Garden Goldfinch.  

Goldfinch Warren Baker

The Goldfinch appears to have had a good breeding season in our area at least, with 24 counted on the feeders this morning, although I've done no ratio count, good numbers of juveniles are appearing with adults on the sunflower seeds and hearts on a daily basis, we can rarely look out the widow all day long and not see Goldfinch on the feeders. I can't begin to imagine how many bird's there are in total, they cost a fortune to keep up with

Thanks to Brian/Warren for their images.

Tuesday, 20 September 2016

Wot No Exotica!

Little and Large. Pete Woodruff.

First bird seen at Conder Green yesterday was the Spotted Redshank alongside and dwarfed by the Grey Heron, soon after 2 Greenshank gave themselves away flying over the creeks with their powerful triple 'tyew-tyew-tyew' call, 2 Common Sandpiper were seen today, and the result of more persistence on the count was 17 Little Grebe on Conder Pool, 16 Redshank, 3 Snipe, and 4 Teal noted. I watched a House Martin enter a nest again at Cafe d' Lune, and 18 Greylag were on the marsh including one of the two recently seen birds collar marked SDN.

Little of note on the Lune Estuary, but up to 550 Golden Plover were in the mix of a horde of Lapwing. On Jeremy Lane, a Buzzard and Wheatear seen.

At Cockersand, the area between Lighthouse Cottage and Plover Scar is littered with plant and machinery, vans, wagons, and scaffolding is beginning to appear around the lighthouse....


Wheatear. Cockersand 19 September. Pete Woodruff.

....but beyond here 4 Wheatear  were seen, with 23 Dunlin and 12 Ringed Plover seeking refuge from the 10.23m tide on the headland below the abbey. Around Bank Houses, a few uncounted Tree Sparrow, Goldfinch, and Linnet, with good numbers of Swallow flighting and on the wires.

I legged it from here to Bank End to find a Common Sandpiper amongst probably c.2,000 waders, Oystercatcher/Redshank/Dunlin/Curlew, with 25 Golden Plover flying inland and over c.200 Curlew in a field, and a Sparrowhawk on the prowl.  

Saturday, 17 September 2016

The SR Returns.

Spotted Redshank. Pete Woodruff.

As photographs go, this one of the Spotted Redshank at Conder Green on Wednesday, fits nicely into the 'dodgy' category, but never mind, it's a record shot of an adult back again, no doubt to spend the winter here. The Common Sandpiper was also seen as another 'no doubt' for the winter here, with 15 Little Grebe and 5 Wigeon on Conder Pool bringing up the rear.

On the Lune Estuary, waders here were remarkably low in number, but a figure probably in excess of 2,500 gulls - predominantly Black-headed Gull - included 2 adult Mediterranean Gull, I'd suggest surely more amongst this lot, 18 Black-tailed Godwit and a Goosander.

A couple of hours at Cockersand provided little of note save 2 Wheatear, c.70 Linnet on the rooftops at Abbey Farm, and up to 35 Small Tortoiseshell seen.


Swallows. Pete Woodruff.

Fewer Swallows seen moving through Cockersand today than of late, but some were on and off the wires by Lighthouse Cottage.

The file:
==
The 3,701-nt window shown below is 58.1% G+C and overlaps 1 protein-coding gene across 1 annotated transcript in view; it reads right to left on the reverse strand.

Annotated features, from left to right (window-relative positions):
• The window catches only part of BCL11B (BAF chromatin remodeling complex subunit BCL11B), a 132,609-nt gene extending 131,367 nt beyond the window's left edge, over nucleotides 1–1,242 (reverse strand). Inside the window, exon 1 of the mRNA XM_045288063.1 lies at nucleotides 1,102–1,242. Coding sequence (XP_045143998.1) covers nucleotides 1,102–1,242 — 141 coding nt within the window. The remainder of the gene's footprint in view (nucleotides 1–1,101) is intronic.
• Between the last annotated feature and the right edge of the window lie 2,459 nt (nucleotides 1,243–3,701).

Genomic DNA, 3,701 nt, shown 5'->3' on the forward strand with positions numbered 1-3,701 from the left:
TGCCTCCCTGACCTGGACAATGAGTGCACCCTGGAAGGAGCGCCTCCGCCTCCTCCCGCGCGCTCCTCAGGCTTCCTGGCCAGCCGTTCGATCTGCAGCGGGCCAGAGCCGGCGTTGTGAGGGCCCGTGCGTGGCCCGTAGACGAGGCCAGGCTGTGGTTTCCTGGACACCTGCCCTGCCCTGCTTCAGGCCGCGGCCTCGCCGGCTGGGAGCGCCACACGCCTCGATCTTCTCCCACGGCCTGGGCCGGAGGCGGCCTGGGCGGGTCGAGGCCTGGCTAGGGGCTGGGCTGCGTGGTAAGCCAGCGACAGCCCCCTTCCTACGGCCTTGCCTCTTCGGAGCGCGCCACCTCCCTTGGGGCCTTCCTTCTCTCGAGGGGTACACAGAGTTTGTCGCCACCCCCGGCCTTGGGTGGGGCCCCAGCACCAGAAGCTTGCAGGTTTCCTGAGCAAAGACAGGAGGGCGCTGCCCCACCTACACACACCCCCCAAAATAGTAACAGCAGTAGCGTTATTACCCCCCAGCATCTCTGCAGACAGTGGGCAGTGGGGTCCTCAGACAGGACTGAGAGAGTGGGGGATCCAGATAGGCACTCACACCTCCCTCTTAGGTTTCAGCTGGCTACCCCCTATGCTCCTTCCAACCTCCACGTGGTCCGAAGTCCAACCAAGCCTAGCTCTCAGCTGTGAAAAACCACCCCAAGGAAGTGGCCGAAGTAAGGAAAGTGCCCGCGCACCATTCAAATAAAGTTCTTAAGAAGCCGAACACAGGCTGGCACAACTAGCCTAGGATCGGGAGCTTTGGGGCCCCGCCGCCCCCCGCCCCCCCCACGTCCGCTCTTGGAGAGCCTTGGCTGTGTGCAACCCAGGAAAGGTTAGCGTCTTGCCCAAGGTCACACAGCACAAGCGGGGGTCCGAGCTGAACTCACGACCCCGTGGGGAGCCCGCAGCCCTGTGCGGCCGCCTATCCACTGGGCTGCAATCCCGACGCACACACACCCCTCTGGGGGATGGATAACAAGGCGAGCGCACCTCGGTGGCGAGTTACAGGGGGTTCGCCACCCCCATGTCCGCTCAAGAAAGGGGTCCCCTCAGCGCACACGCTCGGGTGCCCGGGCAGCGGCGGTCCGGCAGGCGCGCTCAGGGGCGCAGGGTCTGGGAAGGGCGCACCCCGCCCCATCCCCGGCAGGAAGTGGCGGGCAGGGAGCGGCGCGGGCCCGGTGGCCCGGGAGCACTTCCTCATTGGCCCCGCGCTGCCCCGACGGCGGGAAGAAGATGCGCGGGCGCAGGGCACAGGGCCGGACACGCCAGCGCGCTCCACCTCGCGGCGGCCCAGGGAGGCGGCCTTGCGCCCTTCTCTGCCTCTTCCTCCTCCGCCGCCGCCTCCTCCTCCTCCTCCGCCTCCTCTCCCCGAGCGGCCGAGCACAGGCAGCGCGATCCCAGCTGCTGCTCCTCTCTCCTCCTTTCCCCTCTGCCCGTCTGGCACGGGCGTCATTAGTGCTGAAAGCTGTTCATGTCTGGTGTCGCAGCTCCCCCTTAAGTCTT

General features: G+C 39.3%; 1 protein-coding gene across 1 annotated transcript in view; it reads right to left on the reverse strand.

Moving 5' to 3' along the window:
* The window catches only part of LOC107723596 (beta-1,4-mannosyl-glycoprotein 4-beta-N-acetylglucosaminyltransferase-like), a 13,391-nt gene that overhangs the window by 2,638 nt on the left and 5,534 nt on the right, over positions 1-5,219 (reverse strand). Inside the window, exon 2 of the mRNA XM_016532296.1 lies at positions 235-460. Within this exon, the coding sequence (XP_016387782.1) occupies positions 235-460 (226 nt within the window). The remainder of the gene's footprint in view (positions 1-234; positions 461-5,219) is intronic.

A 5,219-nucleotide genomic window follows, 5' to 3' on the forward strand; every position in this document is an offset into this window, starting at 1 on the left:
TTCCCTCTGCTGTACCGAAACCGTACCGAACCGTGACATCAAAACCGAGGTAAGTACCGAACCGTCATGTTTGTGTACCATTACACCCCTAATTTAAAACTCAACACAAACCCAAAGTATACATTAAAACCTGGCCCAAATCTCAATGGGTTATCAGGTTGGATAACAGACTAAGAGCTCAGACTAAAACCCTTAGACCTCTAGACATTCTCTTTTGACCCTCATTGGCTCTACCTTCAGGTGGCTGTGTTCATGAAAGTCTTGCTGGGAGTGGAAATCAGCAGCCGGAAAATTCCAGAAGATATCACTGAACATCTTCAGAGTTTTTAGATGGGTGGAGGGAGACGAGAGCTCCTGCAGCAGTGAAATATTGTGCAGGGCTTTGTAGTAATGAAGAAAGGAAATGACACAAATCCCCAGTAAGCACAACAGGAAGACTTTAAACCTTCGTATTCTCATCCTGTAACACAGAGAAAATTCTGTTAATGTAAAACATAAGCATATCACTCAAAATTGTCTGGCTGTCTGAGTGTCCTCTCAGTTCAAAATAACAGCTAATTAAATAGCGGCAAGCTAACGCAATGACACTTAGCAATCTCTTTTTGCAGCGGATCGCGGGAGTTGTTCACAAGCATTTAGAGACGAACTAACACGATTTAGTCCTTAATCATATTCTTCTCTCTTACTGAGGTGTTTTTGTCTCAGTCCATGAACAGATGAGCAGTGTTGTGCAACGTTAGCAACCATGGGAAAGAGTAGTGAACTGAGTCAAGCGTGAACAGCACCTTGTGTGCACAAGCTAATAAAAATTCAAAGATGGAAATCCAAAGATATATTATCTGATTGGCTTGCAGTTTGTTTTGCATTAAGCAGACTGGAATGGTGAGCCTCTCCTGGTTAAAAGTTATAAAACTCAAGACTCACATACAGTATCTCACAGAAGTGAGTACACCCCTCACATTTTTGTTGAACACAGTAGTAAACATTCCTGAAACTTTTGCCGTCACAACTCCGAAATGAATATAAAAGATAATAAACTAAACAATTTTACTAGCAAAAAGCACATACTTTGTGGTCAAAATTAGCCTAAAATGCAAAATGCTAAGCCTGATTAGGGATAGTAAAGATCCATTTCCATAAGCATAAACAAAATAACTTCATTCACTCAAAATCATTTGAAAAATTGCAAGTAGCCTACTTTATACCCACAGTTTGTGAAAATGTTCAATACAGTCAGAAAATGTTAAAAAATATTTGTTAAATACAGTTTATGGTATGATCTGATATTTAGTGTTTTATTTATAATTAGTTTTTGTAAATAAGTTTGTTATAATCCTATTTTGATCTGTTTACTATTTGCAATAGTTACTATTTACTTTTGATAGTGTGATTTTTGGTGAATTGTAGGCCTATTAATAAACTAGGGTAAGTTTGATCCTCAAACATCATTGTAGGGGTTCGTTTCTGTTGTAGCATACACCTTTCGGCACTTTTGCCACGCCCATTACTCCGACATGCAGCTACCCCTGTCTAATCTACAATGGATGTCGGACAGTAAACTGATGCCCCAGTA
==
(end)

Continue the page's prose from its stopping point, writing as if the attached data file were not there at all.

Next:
Early Birds.

Whooper Swans. Fluke Hall 14 September. Peter Rhind. 

Interesting to see a report of 13 Whooper Swan flying south across Morecambe Bay on the early date of Wednesday 14 September, 8 Barnacle Geese flying west past Knott End yesterday Friday 16 September, with Pink-footed Geese back in the area too.

Thanks for the photograph Peter and to Brian for the header BTG's, both much appreciated.

The down side of all this, is that my birding has been derailed once again and I've not been out since Wednesday, and doesn't look like I will again until Monday at the earliest....Pass the anti-depressants please!!

Wednesday, 14 September 2016

Let's Twitch Again!

I got myself into twitching mode yesterday, it's not habitual for me to go after other peoples birds, but there was some nice ones just over the border into Cumbria, so it was time I got myself off to take a look.

Wood Sandpiper Antonio Puigg

First stop was at a flood on College Green farmland at Heversham SD488837 where I found 2 Wood Sandpiper, one of which was notably lame, also on the flood were at least 9 Snipe, more perhaps if I'd have tried harder and found them in areas of long grass.

Pectoral Sandpiper Jan Larsson 

Next stop was actually just around the corner at SD488832 where eventually a Pectoral Sandpiper put in excellent views to clearly show it to be a juvenile, also seen were 22 Ruff, a Green Sandpiper, and at least 18 Snipe.

A drive out to the Brigsteer area SD470892 where a Pectoral Sandpiper was found on 10 September, proved to be a 'twitchers dip' though the bird was reported back here again at 4.30pm two hours after I left, when I had seen 4 Ringed Plover and a solitary Dunlin, with a Buzzard over.

Another short list, and a bit like a day at the zoo to be honest, but with some birds of substance this time.

Thanks to Antonio and Jan for their excellent and much appreciated images.  

Tuesday, 13 September 2016

This Is Not Portland Bill....

....but it was good to see up to 70 Black-tailed Godwit back on the Lune Estuary at Glasson Dock yesterday, other early winter arrivals here were 14 Wigeon, with 4 Shoveler presumably the recent Conder Pool birds, seen as unusual on the estuary as they were at Conder Green.

A look in at Cockersand was the road to nowhere, with c.350 Curlew on Cockerham Sands, and a Wheatear on the headland the only notes I made here.